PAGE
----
British Columbia

B.C. remains on flood watch as Fraser River rises

Water levels on B.C.'s upper Fraser River have peaked, putting several Fraser Valley communities under evacuation alerts as the water rushes south.

Abbotsford, Chilliwack, Langley Township, North Okanagan, Prince George issue evacuation alerts, orders

Water levels on B.C.'s upper Fraser River have peaked, putting several Fraser Valley communities under evacuation alerts as the water rushes south.

The Fraser River peaked early Wednesday morning in Prince George at 10.02 metres, just below flood levels of 40 years ago, but the threat of flooding remains.

In the Fraser Valley, the swollen river forced the closure of the Edgewater Bar campground in Derby Reach Regional Park.

Campground host Duane Tucker said the river reached about this level last year, but that was the absolute peak.

"It's about up to its highest level now," he told CBC News Wednesday morning.

"It has receded a little bit this morning from what it was yesterday and the day before, but the prediction is that it's going to rise substantially in the next two to three days, possibly as much as six feet."

Tucker said the campground will stay closed until the water recedes, which could take at least a week.

The B.C. River Forecast Centre says warm, wet weather means the lower Fraser will keep rising. It is expected to peak late Friday.

'Hoping it will hold'

Meanwhile, officials in Abbotsford issued an evacuation alert for people living in unprotected areas of Glen Valley, as well as a small number of homeowners living between the dike system and the Fraser River.

Langley Township residents living along the banks of the Fraser River were put on an evacuation alert Wednesday afternoon. Officials say the alert was triggered when river levels reached about 5.5 metres in Mission.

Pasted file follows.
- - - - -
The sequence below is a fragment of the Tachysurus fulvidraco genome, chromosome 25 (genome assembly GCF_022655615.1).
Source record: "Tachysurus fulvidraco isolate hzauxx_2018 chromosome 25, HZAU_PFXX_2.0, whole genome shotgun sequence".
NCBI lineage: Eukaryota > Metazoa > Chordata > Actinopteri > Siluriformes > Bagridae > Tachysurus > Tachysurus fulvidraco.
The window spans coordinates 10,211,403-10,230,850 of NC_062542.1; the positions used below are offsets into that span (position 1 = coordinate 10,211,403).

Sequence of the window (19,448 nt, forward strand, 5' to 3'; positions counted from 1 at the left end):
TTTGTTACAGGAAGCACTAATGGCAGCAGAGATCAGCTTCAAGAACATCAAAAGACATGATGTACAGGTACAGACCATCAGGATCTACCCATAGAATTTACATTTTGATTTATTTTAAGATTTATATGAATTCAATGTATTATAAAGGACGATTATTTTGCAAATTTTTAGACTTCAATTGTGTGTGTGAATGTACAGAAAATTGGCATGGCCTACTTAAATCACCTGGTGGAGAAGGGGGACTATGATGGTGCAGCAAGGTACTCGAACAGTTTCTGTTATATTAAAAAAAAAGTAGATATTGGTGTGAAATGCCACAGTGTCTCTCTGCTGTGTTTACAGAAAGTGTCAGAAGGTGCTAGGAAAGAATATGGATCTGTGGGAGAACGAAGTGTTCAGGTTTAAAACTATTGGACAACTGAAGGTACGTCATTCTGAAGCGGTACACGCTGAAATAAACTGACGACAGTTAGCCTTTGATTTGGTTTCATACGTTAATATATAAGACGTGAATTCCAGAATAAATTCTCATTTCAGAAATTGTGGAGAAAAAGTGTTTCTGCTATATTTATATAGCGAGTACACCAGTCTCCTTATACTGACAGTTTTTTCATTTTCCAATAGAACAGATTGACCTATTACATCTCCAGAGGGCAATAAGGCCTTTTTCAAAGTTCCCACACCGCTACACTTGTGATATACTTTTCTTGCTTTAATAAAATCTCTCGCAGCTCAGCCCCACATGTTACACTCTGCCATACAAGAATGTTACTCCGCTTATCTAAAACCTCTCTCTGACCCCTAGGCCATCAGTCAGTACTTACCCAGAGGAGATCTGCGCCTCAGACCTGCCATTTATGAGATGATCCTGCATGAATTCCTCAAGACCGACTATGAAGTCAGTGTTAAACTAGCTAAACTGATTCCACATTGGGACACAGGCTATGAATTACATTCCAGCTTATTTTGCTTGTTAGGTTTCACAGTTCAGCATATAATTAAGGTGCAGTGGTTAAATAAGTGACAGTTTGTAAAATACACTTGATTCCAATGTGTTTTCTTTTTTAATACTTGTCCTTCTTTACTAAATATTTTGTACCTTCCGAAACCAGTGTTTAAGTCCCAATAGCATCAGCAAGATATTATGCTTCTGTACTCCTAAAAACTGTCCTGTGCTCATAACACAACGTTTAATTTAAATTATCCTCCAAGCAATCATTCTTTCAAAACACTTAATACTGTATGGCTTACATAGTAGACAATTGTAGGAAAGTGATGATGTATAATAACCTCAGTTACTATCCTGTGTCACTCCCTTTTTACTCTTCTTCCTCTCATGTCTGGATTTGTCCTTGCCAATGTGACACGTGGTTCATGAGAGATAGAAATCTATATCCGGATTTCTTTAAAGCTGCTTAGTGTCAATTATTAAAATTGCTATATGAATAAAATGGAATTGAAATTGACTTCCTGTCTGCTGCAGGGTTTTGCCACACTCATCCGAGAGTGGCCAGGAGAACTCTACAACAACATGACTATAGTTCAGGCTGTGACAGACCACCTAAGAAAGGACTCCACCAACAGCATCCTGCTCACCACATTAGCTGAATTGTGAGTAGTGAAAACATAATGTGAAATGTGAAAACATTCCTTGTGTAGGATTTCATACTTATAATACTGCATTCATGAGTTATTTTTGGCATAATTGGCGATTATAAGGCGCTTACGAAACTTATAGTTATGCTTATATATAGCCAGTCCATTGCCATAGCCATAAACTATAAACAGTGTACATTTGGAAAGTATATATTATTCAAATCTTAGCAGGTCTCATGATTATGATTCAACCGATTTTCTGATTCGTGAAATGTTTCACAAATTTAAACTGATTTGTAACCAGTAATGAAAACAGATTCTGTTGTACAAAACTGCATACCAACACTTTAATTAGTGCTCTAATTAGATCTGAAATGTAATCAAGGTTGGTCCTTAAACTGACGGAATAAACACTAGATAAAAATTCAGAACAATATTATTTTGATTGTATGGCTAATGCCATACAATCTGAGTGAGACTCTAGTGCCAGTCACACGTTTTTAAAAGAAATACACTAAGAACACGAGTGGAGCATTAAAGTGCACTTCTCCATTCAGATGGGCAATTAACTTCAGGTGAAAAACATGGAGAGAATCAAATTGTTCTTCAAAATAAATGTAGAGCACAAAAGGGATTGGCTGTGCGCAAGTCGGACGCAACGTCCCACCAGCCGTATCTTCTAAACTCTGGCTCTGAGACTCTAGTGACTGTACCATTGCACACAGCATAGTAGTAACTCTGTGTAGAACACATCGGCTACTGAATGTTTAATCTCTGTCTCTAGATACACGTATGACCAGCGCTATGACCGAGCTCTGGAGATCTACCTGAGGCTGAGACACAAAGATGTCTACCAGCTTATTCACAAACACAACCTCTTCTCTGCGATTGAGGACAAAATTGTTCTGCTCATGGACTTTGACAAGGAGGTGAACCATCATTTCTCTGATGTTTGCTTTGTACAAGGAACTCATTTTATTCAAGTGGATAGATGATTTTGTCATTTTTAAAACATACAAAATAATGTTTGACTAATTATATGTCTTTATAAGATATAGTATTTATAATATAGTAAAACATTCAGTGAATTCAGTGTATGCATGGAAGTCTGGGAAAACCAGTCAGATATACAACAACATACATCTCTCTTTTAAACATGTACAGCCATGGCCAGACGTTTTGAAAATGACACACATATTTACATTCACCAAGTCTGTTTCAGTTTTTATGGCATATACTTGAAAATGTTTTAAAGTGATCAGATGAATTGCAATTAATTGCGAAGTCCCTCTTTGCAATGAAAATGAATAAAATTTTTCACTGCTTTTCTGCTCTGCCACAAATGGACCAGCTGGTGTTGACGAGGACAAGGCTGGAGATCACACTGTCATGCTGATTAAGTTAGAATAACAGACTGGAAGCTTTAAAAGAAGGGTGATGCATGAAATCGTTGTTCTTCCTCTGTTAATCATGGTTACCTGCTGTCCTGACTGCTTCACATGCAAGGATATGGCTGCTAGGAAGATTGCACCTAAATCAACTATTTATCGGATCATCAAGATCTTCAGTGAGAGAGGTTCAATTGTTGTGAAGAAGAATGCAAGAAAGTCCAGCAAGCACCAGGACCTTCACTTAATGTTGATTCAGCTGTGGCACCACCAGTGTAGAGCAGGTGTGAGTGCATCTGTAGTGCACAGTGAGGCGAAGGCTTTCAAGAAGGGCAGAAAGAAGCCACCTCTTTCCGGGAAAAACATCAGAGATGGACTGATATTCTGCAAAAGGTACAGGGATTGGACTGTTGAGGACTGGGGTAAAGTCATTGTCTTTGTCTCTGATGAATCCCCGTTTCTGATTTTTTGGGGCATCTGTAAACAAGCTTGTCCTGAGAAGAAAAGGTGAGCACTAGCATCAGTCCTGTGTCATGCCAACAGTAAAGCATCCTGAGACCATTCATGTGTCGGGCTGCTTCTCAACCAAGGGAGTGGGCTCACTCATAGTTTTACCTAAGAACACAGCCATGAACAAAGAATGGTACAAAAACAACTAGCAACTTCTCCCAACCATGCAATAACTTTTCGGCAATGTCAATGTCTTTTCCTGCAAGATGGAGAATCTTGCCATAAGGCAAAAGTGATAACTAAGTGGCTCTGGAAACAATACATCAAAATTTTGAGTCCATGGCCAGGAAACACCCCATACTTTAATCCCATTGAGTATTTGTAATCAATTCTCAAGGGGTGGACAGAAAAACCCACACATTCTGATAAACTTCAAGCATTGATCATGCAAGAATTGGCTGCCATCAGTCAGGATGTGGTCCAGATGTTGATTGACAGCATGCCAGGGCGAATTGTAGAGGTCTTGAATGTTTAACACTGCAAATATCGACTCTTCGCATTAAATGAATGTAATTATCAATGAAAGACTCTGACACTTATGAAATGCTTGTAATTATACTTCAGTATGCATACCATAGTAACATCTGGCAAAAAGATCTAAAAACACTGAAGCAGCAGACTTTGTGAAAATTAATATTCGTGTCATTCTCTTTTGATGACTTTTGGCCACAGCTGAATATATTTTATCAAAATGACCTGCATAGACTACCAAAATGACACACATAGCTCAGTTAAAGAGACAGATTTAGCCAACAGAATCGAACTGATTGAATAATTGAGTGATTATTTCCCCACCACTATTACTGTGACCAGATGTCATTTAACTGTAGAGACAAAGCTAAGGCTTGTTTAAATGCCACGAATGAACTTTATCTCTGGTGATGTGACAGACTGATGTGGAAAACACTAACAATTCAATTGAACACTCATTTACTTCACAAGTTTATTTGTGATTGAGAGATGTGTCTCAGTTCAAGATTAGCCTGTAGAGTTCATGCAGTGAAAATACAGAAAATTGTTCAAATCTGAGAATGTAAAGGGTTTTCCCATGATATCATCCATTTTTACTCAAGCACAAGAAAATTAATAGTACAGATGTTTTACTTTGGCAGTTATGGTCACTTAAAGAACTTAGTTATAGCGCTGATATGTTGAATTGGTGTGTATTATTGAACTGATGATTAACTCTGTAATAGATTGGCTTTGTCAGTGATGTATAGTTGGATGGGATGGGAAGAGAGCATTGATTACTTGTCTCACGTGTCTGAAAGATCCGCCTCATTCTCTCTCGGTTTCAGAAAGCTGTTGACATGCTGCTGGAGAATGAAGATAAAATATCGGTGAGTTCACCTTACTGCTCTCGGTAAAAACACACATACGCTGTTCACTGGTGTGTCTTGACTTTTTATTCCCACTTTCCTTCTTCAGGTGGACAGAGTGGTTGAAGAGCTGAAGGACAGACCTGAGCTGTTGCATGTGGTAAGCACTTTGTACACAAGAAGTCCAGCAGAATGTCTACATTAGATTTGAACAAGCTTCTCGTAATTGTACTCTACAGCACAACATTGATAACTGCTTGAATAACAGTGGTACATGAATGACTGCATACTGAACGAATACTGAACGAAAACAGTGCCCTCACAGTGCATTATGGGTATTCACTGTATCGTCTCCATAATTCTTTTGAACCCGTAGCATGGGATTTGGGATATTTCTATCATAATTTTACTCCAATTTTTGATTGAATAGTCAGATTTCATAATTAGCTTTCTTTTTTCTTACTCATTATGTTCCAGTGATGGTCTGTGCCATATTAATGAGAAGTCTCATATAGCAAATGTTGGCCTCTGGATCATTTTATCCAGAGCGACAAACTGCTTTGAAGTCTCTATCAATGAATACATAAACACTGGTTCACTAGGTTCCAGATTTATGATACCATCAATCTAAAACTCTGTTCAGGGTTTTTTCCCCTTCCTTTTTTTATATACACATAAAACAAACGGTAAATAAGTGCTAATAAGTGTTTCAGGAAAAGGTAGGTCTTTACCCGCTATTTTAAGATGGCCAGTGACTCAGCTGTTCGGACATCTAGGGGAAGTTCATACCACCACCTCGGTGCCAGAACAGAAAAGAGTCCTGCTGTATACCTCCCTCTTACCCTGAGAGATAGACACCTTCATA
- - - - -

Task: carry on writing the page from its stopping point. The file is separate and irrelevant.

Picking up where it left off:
In Chilliwack, about 200 properties — including 43 homes — are under evacuation alert.

Chilliwack area farmer John van den Brink said local farmers have their fingers crossed that a berm they helped build with some of their own money to hold back the Fraser holds this year.

The berm protects about 150 hectares of farmland that includes van den Brink's hazelnut farm, vineyards and blueberry farms, he said.

"We rebuilt the berm this year to protect the land behind the dike," said van den Brink, adding he and others paid $7,000 each after $50,000 in contributions from the province and local government.

"We're hoping it will hold," he said. "But if [the water] comes up [another] full metre, which they were talking about earlier, then it becomes another question."

No relief in sight

Justice Minister Shirley Bond said Tuesday melting snowpacks and heavy rains have much of the province on flood watch, including the Okanagan and Fraser Valley areas.

She urged British Columbians to heed local evacuation notices, saying local residents must rely on the experts when it comes to floods and leave their homes when asked.

"The key factor we're challenged with is weather," said Bond in what is expected to be regular flood watch briefings by Emergency Management BC and the River Forecast Centre.

"We are seeing large volumes of water in specific areas of the province. We're not looking at much relief in terms of the weather forecasts."

Bond said some of the preparations underway include installing three kilometres of portable, sand-filled dikes in a low-lying neighbourhood in Prince George and installing eight kilometres of similar portable dikes in agricultural areas near Chilliwack.

"We have about 1,000 wildfire firefighters who are specially trained and have rolled up their sleeves and are certainly available to lend a hand with sandbagging in communities," she said.

Bond said the province has a stockpile of two million sandbags, of which 700,000 are already in use.